This is a total preference thing, but the main “issue” I had a hard time overcoming was that I was used to not having to take my meter out of the case to check my blood sugar. I can just unzip my case and the meter is strapped in. With the new Myabetic one, I had to take it out and well that was just an extra step I was trying to get used to. I switched back to the black bag after a couple of weeks.

Now don’t get me wrong – I LOVE the Myabetic cases. I LOVE the thought process behind it and I would love to try other versions of the case at some point. But I am very simple. And cheap. And it was difficult for me to spend that much money on a case I didn’t end up using. Not going to lie, that pretty blush Banting case is still sitting on my kitchen counter. Taunting me. Reminding me that I need to give it another try. And that I need to start carrying around supplies with me that I don’t carry on a daily basis. And I’m sure at some point I will. Or I’ll give in and try another version of the Myabetic case/bag. They look to be very functional, and like I said, I have several friends that couldn’t live without theirs. I hope to catch up to them one day! 🙂

I would love to hear your feedback on cases you’ve loved/hated or any thoughts/comments you have. Is anyone else out there simple like me? Or do I need to be better about moving along with the times and being ok with taking the silly meter out of the zipper pocket to check my blood sugar? 🙂

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Girly talk

Ok, guys, you may want to skip this particular post .. not because inappropriate, but because … well….. it won’t apply to you. 🙂 And the whole TMI thing…..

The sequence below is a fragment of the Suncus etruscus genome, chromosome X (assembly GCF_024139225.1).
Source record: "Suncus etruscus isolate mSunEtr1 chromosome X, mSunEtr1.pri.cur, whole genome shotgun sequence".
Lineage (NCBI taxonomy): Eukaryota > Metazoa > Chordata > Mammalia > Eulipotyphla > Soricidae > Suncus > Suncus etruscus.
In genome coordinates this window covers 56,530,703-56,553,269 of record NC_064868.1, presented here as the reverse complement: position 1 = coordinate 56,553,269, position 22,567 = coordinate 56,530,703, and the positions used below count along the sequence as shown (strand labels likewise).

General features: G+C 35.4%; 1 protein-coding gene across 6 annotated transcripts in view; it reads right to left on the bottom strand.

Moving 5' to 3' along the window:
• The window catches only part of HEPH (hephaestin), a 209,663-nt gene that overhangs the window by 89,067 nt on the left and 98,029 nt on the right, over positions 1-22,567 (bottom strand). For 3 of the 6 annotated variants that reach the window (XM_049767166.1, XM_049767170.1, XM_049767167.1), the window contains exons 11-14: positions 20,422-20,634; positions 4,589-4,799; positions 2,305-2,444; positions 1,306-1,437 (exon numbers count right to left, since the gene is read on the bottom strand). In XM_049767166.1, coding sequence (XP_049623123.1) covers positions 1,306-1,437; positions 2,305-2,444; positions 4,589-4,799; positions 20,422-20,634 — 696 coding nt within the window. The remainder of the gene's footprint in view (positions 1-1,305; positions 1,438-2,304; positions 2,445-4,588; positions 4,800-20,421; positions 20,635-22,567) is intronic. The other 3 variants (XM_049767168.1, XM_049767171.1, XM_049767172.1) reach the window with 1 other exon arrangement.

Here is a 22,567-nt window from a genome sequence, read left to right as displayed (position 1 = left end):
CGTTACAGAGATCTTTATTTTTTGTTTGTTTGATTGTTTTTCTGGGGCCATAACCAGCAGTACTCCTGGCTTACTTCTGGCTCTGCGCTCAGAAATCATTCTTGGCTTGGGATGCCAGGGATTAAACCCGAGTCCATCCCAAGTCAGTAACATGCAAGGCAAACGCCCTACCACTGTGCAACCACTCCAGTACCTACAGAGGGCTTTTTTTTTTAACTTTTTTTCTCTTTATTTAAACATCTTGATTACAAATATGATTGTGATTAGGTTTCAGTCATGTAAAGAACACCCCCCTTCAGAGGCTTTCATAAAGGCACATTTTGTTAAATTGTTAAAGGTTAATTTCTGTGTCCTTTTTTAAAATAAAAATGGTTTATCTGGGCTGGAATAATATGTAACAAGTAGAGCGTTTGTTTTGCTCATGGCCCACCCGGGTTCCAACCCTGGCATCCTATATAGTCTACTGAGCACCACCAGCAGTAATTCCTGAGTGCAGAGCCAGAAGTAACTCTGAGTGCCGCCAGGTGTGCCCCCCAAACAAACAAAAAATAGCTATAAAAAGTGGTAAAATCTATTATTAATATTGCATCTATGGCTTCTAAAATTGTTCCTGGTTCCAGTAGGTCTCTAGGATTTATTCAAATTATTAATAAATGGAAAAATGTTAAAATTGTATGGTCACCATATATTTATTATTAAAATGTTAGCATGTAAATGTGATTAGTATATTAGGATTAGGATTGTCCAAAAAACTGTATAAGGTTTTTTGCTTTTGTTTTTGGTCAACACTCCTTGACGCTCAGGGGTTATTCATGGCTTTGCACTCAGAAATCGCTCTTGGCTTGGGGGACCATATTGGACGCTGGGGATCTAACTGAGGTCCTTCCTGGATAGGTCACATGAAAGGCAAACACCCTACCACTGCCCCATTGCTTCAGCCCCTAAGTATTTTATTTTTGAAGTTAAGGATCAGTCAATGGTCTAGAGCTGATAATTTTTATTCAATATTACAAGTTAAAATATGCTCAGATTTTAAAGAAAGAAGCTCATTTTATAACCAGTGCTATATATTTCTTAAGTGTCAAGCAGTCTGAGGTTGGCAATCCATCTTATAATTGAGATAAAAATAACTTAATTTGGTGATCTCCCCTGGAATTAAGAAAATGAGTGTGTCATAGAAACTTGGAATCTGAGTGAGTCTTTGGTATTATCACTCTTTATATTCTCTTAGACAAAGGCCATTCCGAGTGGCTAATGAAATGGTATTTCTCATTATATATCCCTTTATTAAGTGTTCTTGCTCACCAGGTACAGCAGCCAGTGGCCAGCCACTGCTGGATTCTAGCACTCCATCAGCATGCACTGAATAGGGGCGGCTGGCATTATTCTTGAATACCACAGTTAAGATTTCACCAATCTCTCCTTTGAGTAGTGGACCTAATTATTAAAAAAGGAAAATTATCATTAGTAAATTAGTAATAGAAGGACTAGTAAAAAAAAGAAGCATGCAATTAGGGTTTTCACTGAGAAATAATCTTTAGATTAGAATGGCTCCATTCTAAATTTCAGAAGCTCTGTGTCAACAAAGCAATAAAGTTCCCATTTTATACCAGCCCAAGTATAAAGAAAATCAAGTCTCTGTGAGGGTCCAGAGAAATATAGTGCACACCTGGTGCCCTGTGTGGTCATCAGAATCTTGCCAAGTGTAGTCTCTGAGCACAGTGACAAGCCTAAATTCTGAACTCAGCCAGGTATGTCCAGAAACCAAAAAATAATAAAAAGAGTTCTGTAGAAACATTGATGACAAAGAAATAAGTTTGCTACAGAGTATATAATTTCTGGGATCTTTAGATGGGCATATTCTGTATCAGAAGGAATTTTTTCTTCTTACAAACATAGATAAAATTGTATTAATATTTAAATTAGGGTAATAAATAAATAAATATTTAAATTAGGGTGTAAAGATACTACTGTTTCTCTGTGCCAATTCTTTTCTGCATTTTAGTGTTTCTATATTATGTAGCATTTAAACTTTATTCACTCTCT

So having been diabetic now for 24+ years, it’s only been in the last year or so that I’ve noticed patterns in my blood sugars when it comes time for my monthly friend to arrive. Since I also have PCOS, I have never in my life had regular cycles. So I never knew when it was coming -and it was not uncommon for me to only have a cycle once or twice a year.

For some unknown phenomenon, I have been much more regular the last couple of years – my personal opinion is it is because I work around mostly women in my office. My OB/GYN said there are no scientific facts to back it up but it happens ALL the time that women who are in close proximity with one another will oftentimes “sync up”. So .. that’s what I’m gonna go with. As much as it did not suck to only have a cycle once or twice a year, it is better for our bodies to be more regular, so I’ll along with it.

But my point is … since I was so irregular, I never knew when it was coming, so I never could chart or plan or see any signs of it coming. And it was always a surprise. Which is super fun. #sarcasm About a year ago, not long after I started wearing my Dexcom, I started to notice a trend. I would consistently have unexplained lows for 4-5 days, then bam, I’d start. I’d stay low for the first 2-3 days, then I would start to creep back up and stay high for a few more days.

So once I figured this out, I started paying more attention to when I was having unexplained lows for more than a day or two. And so far it’s been spot on. #pardonthepun And it’s been kind of nice to have a heads up, so to speak, to know it’s coming. And since I also wear an insulin pump, I’ve learned to be able to adjust my temp basal. I decrease it pretty drastically in the beginning, then gradually have to increase it for several days till I level back out.